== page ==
A few state FOIA and local open government news items selected from many of interest that we might or might not have drawn attention to earlier in the week. While you're at it, be sure to check out State FOIA Friday Archives.
Bill adds teeth to state laws on open meetings, records
Officials who refuse to release public records or shut North Carolina residents out of open meetings could face criminal penalties under a bill filed Thursday. Senate Bill 125 would make violations of the state public records and open meetings laws a Class 3 misdemeanor. State Sen. Buck Newton, a Wilson Republican, is co-sponsor of the bill introduced by Sens. Thom Goolsby and Tom Apodaca.
Visit The Wilson Times for the rest.
ACLU calls for Rhode Island attorney general to strictly enforce public records laws
The American Civil Liberties Union of Rhode Island called Thursday for the state attorney general to more strictly enforce public records laws, saying a review found the office has rarely taken legal action against violators. In a 22-page report, the ACLU said the attorney general's office filed six lawsuits against public bodies between 1999 and June 2012 after finding violations to the Access to Public Records Act, or what amounts to less than 4 percent of the time.
Visit The Republic for the rest.
Effort to toughen open government laws finds new life in NC legislature
State lawmakers introduced legislation Thursday to toughen the state’s open government laws by making it a crime to deny access to public records and meetings. Republican state Sen. Thom Goolsby said the tougher penalties are necessary to ensure compliance with the existing law. Read more here: http://www.charlotteobserver.com/2013/02/21/3869348/effort-to-toughen-open-government.html#storylink=cpy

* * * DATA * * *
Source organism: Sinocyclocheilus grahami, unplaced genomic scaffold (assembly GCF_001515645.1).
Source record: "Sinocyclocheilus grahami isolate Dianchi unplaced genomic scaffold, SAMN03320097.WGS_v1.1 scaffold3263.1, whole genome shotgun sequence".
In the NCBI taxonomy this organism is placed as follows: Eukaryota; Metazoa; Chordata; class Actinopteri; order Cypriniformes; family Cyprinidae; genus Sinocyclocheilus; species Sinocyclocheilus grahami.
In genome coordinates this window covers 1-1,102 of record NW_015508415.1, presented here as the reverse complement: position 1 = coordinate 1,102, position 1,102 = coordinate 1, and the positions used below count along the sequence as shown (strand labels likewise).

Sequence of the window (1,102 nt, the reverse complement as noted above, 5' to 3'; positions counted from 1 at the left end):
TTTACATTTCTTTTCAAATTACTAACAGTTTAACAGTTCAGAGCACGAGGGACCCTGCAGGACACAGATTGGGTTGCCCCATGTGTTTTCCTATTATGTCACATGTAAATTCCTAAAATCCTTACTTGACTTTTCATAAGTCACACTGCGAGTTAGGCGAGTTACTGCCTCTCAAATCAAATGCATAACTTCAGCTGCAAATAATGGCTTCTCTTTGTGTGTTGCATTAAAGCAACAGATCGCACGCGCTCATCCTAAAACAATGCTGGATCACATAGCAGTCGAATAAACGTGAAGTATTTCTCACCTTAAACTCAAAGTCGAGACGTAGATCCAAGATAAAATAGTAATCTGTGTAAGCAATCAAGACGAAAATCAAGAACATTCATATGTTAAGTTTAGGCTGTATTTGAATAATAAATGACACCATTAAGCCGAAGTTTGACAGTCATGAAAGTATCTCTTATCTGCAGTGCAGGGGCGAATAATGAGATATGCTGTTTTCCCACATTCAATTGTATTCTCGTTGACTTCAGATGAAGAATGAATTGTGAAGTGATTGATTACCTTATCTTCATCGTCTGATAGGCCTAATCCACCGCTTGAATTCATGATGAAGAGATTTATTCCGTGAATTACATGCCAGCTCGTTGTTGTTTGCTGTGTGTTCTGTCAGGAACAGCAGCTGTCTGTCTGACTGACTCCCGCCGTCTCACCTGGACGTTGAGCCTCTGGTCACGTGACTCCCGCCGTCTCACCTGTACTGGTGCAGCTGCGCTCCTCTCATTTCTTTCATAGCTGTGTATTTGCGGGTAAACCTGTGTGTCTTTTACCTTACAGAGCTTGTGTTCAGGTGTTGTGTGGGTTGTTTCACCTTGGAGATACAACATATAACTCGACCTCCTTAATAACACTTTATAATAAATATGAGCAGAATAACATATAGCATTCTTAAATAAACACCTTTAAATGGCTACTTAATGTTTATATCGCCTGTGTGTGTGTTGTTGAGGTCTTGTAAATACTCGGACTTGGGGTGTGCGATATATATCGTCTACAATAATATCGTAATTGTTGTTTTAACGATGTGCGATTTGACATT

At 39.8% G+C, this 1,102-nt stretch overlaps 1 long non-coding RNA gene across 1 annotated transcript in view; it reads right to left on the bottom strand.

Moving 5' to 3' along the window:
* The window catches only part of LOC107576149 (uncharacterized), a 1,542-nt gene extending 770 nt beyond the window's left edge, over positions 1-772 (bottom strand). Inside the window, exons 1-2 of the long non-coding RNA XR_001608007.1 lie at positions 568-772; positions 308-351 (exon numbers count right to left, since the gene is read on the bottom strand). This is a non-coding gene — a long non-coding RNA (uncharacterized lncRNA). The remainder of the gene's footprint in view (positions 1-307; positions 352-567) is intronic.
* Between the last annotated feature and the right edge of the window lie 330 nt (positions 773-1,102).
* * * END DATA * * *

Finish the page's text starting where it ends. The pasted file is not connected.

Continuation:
Visit Charlotte Observer for the rest.
Assemblyman wants interim study of Nevada's public-records law
Assemblyman Skip Daly says he wants an interim study of Nevada's public-records law. Daly, a Sparks Democrat, said there is too much confusion and too many issues to resolve during the regular session. The public and agency staffers are confused about how, exactly, to apply records laws when someone asks for something, he said.
Visit Nevada Appeal for the rest.
Manhattan Beach (Calif.) mayor has aim on open government, infrastructure
David Lesser, who took the reins as Manhattan Beach mayor Tuesday night, said he will focus on public safety, infrastructure improvements and public engagement during his nine-month term. Lesser, who was elected to the Manhattan Beach City Council in 2011, said the city also needs to be proactive in crime prevention and preparing for a natural disaster.
Visit The Beach Reporter for the rest.